It’s behind you

I was skimming through my blog archives recently and I came across a post I wrote back in April but didn’t get round to publishing. It’s nice and short (compared to my usual essays) and made me chuckle when I reread it (having forgotten all about this idea since I first wrote it down), so here it is for your entertainment and edification:

When I was learning to drive, many moons ago, one of the basic lessons drummed into me was “Mirror – Signal – Manoeuvre”; in other words, before you make any significant change in your motion you should first check that the coast is clear (including, but not limited to, checking behind you with the aid of your mirrors), then signal your intention to other road users.

This is eminently sensible advice. It’s good for cyclists as well as drivers although, of course, it’s fairly unusual to find bikes equipped with mirrors. I know such things do exist but I can’t remember when (if, indeed, ever) I last saw one in the wild.

In order to keep the mnemonic letters MSM but make it a bit more appropriate for cyclists, I’ve taken to thinking of the first word as Monitor rather than Mirror.

It recently occurred to me that a further tweak could perhaps make it even more memorable. My new, and hopefully tastier, mnemonic is MSG – “Monitor – Signal – Go”.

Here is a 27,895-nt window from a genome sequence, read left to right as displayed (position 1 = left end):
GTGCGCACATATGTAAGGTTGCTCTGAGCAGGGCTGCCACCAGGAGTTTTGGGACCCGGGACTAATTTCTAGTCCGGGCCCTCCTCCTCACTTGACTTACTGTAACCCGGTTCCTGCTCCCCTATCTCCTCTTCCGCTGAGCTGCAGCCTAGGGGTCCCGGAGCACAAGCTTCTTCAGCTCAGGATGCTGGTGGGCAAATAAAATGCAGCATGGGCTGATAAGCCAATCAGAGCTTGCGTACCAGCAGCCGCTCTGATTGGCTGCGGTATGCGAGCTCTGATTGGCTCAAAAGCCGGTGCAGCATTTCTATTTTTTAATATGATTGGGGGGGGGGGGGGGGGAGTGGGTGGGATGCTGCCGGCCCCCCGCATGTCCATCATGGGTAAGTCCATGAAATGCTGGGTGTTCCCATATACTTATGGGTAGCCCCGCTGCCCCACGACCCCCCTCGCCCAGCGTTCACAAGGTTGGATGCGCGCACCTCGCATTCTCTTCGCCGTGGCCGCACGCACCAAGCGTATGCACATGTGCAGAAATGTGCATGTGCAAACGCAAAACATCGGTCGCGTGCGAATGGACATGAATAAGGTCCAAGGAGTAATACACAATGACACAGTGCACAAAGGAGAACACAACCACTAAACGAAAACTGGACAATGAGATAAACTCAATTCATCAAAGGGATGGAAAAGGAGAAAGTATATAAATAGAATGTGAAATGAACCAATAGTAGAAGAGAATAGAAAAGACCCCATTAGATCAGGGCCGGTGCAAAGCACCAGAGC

Apart from sharing its initials with a popular food additive and saving a couple of syllables, this has the benefit of not requiring you to remember how to spell “manoeuvre” when you’re writing it down. 🙂


Plumming the depths of memory

Memory is a funny thing.

You can forget about something for many years and then, due to a random association (or even no discernible cause whatsoever), remember it suddenly.

This happened to me yesterday while I was eating a plum. All of a sudden, a couple of lines from a German poem that I vaguely learned almost 20 years ago (and haven’t looked at or thought about at all for several years) came floating into my mind.

In this case, the association wasn’t too random since it is actually a short poem about a plum tree by Bertold Brecht (who, I believe, was more famous as a playwright, though certainly also a well-respected poet).  It is called Der Pflaumenbaum (the Plum Tree) and it runs like this:

Im Hofe steht ein Pflaumenbaum,
Der ist klein, man glaubt es kaum.
Er hat ein Gitter drum,
So tritt ihn keiner um.

Der Kleine kann nicht größer wer’n.
Ja, größer wer’n, das möcht er gern;
‘s ist keine Red davon,
Er hat zu wenig Sonn.

Den Pflaumenbaum glaubt man ihm kaum,
Weil er nie eine Pflaume hat.
Doch er ist ein Pflaumenbaum,
Man kennt es an dem Blatt.